As one is going to attend a job interview, it’s assumed the rudimentary questions will be asked: work history, what you liked about your work, and other past character questions that may be a deciding factor in hiring your services. With recent media buzz, it appears certain employers find that asking for your Facebook or other social media passwords is also part of the hiring process, making potential applicants feel inadequate or nervous. What is the purpose of this line of questioning, and should potential hirees give this private piece of information to an employer? Employers and potential applicants stand firmly in their corners as this issue is address and, in certain states, awaits legislation.
Employers Can See Work Ethic
One reason employers want this bit of information would be to see what habits are formed throughout the work days in the applicant’s past. If one is excessively Tweeting, posting on their Walls or checking their Linked In profiles during hours which the company operates, it could raise some concern and deter the employer from making a hiring decision. This is an excellent means to keep dishonest employees from wasting man-hours while on the clock. However, the ideology behind wanting the passwords to prove this bears privacy concerns. This is why many potential employees are chomping at the bit when being asked to give up this secure information. However, if an employer truly wished to see activity on social networks, a few other options exist, such as:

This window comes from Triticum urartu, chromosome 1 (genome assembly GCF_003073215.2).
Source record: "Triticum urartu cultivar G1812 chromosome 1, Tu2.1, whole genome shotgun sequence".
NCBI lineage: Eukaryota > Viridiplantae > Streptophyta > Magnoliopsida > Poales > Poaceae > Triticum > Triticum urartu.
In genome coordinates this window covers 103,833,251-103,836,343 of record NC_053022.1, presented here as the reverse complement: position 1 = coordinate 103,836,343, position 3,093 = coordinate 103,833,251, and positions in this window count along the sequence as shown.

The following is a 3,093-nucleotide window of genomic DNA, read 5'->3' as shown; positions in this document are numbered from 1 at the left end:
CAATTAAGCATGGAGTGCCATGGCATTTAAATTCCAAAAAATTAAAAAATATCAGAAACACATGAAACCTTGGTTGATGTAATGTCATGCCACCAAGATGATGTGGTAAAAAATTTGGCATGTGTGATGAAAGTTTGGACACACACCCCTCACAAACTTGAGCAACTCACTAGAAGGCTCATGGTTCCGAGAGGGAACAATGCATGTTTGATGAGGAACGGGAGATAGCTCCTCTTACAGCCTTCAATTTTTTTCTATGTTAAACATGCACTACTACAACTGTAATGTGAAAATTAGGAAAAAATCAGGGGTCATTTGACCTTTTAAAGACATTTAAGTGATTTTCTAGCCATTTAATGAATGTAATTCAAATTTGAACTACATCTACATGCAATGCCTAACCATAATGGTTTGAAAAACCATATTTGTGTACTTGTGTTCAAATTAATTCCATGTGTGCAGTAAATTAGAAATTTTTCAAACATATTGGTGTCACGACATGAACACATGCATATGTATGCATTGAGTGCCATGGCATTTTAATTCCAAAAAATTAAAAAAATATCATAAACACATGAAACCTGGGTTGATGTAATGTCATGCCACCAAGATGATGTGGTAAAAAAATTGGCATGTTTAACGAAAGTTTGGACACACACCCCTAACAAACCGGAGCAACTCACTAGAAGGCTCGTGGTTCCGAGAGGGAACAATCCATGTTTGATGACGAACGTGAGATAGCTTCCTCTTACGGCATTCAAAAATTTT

- Asking a potential employee to friend the HR personnel
- Following @company, or vice versa
- Joining party’s LinkedIn network
- Sign agreement not to actively engage friends during work hours
This would be an excellent way for employers to get the insight they need, protect their company interests and learn more about their potential applicant. All of the above are reversible if hiring is not an option.
Potential Employees Feel Violated
Short of asking you for your car keys or banking information, this vital personal security breach makes employees feel violated, and gives off the vibe that employers wanting to know one’s personal life should have no bearing on making a hiring decision; there are other means to check on an employee’s work ethic – for example, speak with an individual’s past employer about how they performed on the clock, and so forth. Or, if an employer wishes to know social media activity during the day, offer to log yourself in from a mobile device and let him browse through your wall that way. Simply giving up private information of this magnitude is simply wrong.
Social Privacy Faces Legislation
With this issues causing fear in many applicants, two particular states – Maryland and Illinois – currently are working on passing a standard preventing public entities from asking for social media passwords, a move that could end this issue before getting too far out of hand. Although exact position of these Bills are unknown, it would make sense to pass this and proffer other ways for employers to articulate Facebook and Twitter habits. American Civil Liberties Union has also been proactive against this issue and continues to push other states to ban this activity out of privacy concerns.